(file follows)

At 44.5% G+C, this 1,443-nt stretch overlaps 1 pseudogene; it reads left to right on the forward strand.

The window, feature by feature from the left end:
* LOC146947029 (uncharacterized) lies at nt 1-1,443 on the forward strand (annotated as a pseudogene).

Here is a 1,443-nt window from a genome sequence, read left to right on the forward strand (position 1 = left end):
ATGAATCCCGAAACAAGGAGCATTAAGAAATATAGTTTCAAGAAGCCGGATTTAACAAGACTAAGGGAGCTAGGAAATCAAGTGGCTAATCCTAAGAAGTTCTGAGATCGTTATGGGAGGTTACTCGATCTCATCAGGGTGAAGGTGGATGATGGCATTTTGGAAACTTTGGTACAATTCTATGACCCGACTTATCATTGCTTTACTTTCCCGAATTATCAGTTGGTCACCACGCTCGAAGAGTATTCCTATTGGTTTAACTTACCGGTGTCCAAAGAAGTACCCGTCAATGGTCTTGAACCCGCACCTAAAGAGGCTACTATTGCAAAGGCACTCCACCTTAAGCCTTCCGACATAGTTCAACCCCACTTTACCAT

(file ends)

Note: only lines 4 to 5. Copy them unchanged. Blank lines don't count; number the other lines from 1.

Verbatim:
Here is a 1,443-nt window from a genome sequence, read left to right on the forward strand (position 1 = left end):
ATGAATCCCGAAACAAGGAGCATTAAGAAATATAGTTTCAAGAAGCCGGATTTAACAAGACTAAGGGAGCTAGGAAATCAAGTGGCTAATCCTAAGAAGTTCTGAGATCGTTATGGGAGGTTACTCGATCTCATCAGGGTGAAGGTGGATGATGGCATTTTGGAAACTTTGGTACAATTCTATGACCCGACTTATCATTGCTTTACTTTCCCGAATTATCAGTTGGTCACCACGCTCGAAGAGTATTCCTATTGGTTTAACTTACCGGTGTCCAAAGAAGTACCCGTCAATGGTCTTGAACCCGCACCTAAAGAGGCTACTATTGCAAAGGCACTCCACCTTAAGCCTTCCGACATAGTTCAACCCCACTTTACCAT